And those abilities will come in handy when the pair are trapped inside a tower block (the misleadingly named Peach Trees) and targeted for termination by the city's reigning queen of crime, Ma-Ma (Lena Headey, a.k.a Evil Keira Knightley, and here looks like Keira's Domino character fallen on seriously hard times).
Ma-Ma issues a fatwa on the Judges to prevent them leaving Peach Trees with one of her minions in custody. He'll inevitably talk if taken back to police headquarters for interrogation so Ma-Ma declares it open season. Cue The Block, in reverse and with high-powered weapons as the tools of trade.
Based on the comic books – which were given a less than spectacular cinema-outing in the 1995 Judge Dredd, where it was Sylvester Stallone donning the helmet and badge – I'm led to believe that Dredd is a dark and bloody satire on the current state of the world. And Travis' version (penned by Alex Garland, based on characters created by Carlos Ezquerra) is definitely bloody.
But if it is satire than I missed the point. I certainly didn't discern any wit flying amid the bullets and the bodies. And Urban's one-liners fall as flat as some of Ma-Ma's victims (seriously, anyone could have played Dredd so robotic is the performance).
As you can no doubt guess, I wasn't a fan of Dredd. There is a drug in this dystopic future known as Slo-Mo, designed to create for its users the illusion of time moving slowly, and deployed specifically by the filmmakers for visual effect (which is one of the film's few redeeming features; I'll admit there are moments that are visually arresting). But I was hoping at some point they'd introduce another drug – Fa-Fo, or Fast Forward – so I could hurry up and get the hell out of there.
Wednesday, 17 October 2012
Ever since the publication of H.G. Wells' The Time Machine (in 1895), we humans have been fascinated with the idea of time travel. Not so much the technical aspects of its possibility but where one might go and do were we indeed able to travel through time: into the past to walk with the dinosaurs or into the future to witness mankind colonising Mars? To meet historical figures in their prime, or behold empires at their peak?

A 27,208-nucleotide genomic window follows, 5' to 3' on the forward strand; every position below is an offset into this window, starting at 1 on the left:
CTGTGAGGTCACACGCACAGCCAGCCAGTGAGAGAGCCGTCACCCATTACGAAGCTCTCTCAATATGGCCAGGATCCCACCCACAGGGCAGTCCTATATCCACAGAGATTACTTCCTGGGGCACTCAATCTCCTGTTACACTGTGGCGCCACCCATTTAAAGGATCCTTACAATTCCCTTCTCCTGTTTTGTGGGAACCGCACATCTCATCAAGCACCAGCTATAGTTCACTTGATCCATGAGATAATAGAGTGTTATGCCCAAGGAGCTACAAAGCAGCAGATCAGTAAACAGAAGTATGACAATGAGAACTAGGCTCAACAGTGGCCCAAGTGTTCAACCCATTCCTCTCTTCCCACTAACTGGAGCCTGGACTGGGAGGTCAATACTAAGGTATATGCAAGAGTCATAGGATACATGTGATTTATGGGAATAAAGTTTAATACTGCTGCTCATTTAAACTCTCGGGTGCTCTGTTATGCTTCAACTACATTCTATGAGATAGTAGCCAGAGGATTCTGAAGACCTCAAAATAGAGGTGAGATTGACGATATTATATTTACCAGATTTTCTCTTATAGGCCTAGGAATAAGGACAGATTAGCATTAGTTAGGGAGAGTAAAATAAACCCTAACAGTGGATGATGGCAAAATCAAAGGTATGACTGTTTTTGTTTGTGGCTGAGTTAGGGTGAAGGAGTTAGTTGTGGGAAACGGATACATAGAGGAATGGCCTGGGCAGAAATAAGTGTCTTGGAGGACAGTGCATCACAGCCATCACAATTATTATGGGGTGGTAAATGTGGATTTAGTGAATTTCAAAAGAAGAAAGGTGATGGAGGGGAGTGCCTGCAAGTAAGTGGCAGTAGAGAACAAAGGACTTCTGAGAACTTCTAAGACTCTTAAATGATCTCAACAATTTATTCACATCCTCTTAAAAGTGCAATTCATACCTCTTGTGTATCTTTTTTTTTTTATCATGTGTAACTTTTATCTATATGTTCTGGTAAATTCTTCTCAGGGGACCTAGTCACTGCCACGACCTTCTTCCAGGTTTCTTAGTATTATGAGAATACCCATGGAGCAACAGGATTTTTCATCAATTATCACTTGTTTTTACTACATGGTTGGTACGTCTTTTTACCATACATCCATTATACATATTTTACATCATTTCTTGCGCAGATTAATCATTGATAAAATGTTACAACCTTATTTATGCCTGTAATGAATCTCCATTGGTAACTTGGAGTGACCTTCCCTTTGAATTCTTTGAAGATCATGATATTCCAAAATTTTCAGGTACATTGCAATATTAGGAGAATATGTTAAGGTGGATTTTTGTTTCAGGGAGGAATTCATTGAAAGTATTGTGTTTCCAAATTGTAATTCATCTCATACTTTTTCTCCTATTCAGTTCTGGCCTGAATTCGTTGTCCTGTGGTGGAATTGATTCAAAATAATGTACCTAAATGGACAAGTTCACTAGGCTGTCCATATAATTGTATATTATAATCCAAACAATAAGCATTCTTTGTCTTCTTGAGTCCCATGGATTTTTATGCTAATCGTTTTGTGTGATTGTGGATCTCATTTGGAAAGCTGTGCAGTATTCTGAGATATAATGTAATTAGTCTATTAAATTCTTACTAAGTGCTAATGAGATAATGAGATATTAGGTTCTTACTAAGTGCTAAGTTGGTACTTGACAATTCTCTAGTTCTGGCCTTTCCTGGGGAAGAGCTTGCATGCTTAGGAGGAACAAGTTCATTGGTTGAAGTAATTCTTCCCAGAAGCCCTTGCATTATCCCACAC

So when an advert appears in a small town newspaper calling for potential time travel companions - bring your own weapons, safety not guaranteed - it's completely understandable that it should pique the interest of Seattle magazine writer, Jeff (Jake Johnson).
But given Jeff is also a cynic and, well, a jerk, the advert also tickles his funny bone. He's intrigued to know what kind of nut job would post such an advert and if they are for real, and enlists two interns - "the Indian and the lesbian" - to accompany him on a road trip to suss it out.
The "Indian" is Arnau (Karan Soni), a softly-spoken engineering major who is only interning at a magazine because a diversity of interests looks good on job applications.
And the "Lesbian" isn't a lesbian at all (not that there's anything wrong with that). Darius (Aubrey Plaza) is a droll young woman who is at odds with the world. Believing herself to be smarter than most people (certainly Jeff), her detachment owes as much to her mother's death when Darius was just a teen as it does with the world's general sucky-ness.
But it is Darius who becomes the lynch pin in Jeff's investigation. After the writer makes a first bad impression on Kenneth (Mark Duplass), the poster of the advert, Darius believes she has a better chance of winning the trust of the supermarket employee; questioning the oddly appealing man with the oddly coloured ear about his calibrations.
In no time at all, Kenneth has Darius doing practise drills, with and without a hand gun, even breaking into a local medical facility, and divulging all manner of techno-babble about time travel and what is required for the mission but never what the actual mission is. Just as it is with Darius, you sense there is pain and loss at the core of Kenneth's plight.
And Plaza and Duplass make for a winning combination; his wide-eyed optimism slowly wearing her resistance down and winning over her over.
Meanwhile, Jeff is keen to drop in on a former adolescent flame with whom he enjoyed a summer romance, dismayed to find that time hasn't been kind to the blonde 16-year-old who has resided in his memory for some 15-odd years.
Jeff also encourages Arnau to take advantage of his youth, making it his mission to get the virgin laid: you're only 22 once and you never get the same opportunities again.